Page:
The lesser characters are also fully fleshed out with personalities, idiosyncrasies, and redeeming qualities, even in the most obnoxious. Yes, the Major's son Roger takes advantage of him, dropping by uninvited, asking the Major to change his plans, making serious relationship steps in text messages. However, he does occasionally listen to the Major, making some small steps into becoming a less annoying person. Mrs. Ali's fanatically religious nephew, while grumpy and judgmental, does learn to appreciate the Major instead of seeing him as an infidel and possible corrupter of his aunt's virtue.

The plot, while very quiet at the beginning, steadily gains speed to a surprising climax at the end. The barriers between Major Pettigrew and Mrs. Ali multiply and threaten their relationship throughout the book, not just in verbal insinuations but in a very dangerous way. At the beginning, when things are slower, the beautiful writing and fresh characters kept my interest, but by the ending, the unfolding events of the plot would have interested me even if they writing was of a lower caliber.

I would recommend this book to anyone. While it is a love story, there is much more to the book than romance. The characters deal with the changes that come with age, losing beloved relatives (and dealing with less-beloved relatives), overcoming social and racial ignorance, changing traditions, relationships between parents and children... The list goes on. Simonsen has painted human nature in a beautiful setting and framed it with an exciting, touching story. Read it!!

Accessibility/readability - I definitely had to look up a few words, but the book was not too weighty or difficult to read. The story flowed. And who doesn't love improving their vocabulary?
Literary merit/Aesthetics - 5.
Characters - 5
Plot - 5
Personal response - 5
Overall - 5


  1. I read this a few months ago and really enjoyed it. The cover art is so elegant and warm. I like that you noted that the characters had flaws; however, I had a hard time believing Major Pettigrew's character actually falling in love with Mrs. Ali. He goes from being this incredibly conservative individual that once had a very liberal and outspoken wife. It seems improbable that he would intitate a relationship with a woman in her position in this society when he holds so many prejudices. It seems these women (his deceased wife and Mrs. Ali) exist to keep him open-minded and unwound. Again, I understand that Simonson did address character faults; I just found his a bit shifty at times. I loved the social commentary and felt it was spot on. The Major is just short of laughing at himself and those around him on so many occassions. I really enjoyed the work, as I feel Simonson really exhibited this small town's mechanics and relationships with perfect brevity. I didn't want to put the novel down, and was cheering for the union while they raced around the English countryside. Loved your review!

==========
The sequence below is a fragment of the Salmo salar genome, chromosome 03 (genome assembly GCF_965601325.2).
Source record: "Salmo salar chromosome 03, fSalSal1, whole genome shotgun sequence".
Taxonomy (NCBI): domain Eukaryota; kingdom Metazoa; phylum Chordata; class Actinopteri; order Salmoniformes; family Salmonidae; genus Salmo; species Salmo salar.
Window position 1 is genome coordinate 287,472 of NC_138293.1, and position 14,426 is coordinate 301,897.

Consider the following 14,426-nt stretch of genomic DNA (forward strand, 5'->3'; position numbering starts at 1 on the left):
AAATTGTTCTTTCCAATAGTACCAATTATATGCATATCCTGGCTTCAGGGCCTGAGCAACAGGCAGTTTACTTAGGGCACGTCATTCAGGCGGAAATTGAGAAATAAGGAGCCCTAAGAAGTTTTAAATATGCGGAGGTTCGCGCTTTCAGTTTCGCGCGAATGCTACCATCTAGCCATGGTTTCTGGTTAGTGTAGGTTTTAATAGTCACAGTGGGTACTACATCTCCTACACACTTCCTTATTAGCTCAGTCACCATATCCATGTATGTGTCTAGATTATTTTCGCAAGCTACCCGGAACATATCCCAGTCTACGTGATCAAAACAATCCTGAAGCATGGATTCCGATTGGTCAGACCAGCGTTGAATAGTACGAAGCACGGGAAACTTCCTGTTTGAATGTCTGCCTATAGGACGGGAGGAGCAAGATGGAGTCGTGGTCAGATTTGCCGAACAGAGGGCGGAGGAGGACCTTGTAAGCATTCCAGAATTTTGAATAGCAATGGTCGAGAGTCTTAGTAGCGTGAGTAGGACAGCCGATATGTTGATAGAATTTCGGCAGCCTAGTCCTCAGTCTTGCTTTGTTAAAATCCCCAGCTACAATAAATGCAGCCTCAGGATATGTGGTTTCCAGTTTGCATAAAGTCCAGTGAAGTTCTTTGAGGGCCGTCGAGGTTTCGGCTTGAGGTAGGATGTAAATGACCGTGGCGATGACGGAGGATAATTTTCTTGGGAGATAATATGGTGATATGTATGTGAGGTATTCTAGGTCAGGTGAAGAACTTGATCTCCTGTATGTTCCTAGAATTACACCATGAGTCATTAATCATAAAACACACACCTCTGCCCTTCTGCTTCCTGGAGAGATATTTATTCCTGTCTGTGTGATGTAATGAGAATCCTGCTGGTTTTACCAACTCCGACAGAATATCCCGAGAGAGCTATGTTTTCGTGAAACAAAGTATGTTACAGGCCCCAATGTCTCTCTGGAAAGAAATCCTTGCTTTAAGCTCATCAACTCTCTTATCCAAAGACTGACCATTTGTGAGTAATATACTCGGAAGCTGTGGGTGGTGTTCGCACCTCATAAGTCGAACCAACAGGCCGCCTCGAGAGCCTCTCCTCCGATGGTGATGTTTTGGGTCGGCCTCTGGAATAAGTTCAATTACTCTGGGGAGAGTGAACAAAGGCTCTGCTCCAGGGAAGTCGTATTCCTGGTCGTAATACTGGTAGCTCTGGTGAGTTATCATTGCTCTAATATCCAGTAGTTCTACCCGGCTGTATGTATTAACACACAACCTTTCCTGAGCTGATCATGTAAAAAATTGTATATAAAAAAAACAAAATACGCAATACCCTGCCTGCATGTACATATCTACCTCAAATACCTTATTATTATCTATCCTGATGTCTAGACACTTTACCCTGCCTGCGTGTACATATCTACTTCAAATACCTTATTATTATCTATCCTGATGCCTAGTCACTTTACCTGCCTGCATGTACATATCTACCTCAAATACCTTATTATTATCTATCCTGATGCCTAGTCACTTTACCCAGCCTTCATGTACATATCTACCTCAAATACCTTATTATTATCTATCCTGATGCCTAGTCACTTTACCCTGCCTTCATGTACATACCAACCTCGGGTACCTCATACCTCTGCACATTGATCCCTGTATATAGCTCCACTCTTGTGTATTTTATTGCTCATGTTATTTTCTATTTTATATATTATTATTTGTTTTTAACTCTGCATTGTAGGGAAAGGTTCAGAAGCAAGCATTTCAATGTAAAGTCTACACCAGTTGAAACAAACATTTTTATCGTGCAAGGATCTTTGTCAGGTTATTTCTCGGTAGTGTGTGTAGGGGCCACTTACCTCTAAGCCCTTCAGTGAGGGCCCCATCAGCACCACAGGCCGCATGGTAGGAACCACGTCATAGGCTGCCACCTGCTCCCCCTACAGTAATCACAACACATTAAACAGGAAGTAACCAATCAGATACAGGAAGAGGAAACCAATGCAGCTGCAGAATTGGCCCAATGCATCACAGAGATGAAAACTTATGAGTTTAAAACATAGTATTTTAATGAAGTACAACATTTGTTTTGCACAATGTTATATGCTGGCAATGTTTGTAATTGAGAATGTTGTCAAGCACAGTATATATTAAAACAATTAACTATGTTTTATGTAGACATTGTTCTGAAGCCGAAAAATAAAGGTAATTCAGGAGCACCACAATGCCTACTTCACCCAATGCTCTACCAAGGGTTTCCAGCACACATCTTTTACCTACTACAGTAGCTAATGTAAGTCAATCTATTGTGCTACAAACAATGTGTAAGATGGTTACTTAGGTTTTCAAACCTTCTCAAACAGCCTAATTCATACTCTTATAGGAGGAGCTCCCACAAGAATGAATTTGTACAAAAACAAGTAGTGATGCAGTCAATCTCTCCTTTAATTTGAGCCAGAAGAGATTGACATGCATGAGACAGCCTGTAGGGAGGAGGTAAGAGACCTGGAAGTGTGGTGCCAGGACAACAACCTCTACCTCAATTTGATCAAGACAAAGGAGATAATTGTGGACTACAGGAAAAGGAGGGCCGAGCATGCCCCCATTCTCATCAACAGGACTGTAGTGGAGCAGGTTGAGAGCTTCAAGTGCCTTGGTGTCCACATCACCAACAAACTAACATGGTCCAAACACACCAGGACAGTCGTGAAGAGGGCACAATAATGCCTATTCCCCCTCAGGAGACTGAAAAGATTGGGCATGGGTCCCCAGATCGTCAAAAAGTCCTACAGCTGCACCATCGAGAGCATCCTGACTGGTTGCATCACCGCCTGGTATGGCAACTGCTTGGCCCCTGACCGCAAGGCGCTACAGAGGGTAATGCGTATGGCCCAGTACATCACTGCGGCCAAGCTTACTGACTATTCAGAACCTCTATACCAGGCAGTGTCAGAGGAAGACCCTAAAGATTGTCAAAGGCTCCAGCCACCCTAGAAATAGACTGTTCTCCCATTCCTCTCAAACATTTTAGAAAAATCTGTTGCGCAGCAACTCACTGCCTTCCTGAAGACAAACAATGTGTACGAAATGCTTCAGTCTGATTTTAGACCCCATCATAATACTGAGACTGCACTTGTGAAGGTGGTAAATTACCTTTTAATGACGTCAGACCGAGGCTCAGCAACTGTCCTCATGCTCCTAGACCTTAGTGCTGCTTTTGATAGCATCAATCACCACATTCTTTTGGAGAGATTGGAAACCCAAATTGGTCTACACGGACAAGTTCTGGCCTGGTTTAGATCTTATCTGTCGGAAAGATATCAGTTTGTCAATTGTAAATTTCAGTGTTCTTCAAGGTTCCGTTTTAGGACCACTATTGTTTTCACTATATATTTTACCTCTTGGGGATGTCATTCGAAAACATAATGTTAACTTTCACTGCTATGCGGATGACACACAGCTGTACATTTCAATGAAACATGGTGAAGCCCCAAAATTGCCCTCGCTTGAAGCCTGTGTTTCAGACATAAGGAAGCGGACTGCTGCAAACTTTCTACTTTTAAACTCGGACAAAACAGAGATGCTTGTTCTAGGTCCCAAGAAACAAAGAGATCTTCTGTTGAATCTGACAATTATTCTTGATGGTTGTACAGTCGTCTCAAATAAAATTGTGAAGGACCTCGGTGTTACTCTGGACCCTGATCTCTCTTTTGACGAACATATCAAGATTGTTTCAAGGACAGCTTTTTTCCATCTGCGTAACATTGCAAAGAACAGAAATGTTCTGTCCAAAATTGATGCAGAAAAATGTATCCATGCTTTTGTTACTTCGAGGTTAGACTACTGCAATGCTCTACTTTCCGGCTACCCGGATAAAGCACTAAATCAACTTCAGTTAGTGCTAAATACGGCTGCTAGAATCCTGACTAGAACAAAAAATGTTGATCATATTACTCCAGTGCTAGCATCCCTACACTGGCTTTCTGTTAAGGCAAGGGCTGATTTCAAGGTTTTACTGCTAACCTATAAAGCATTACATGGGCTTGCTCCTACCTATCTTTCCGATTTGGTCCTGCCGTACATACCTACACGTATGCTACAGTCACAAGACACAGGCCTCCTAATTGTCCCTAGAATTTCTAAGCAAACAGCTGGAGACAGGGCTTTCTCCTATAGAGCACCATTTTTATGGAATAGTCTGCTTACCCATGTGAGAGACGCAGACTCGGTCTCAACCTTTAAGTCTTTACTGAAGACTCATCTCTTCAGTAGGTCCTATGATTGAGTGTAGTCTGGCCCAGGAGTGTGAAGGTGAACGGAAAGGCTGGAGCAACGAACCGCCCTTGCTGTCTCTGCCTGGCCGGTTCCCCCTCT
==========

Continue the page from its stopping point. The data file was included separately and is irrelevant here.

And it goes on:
2. I so want to read this book - roll on payday so I can buy myself a copy!

  3. @Beth - thank you for sharing your insights, I really enjoyed reading your comment. I definitely agree with you that Major P. shouldn't have fallen for Mrs. Ali - it seemed like an unlikely pairing, but in a way I think that is the nature of love - sometimes you are just hit by the bug and can't resist it. I liked how he fell in almost in spite of himself.

    @Sam - You won't regret it!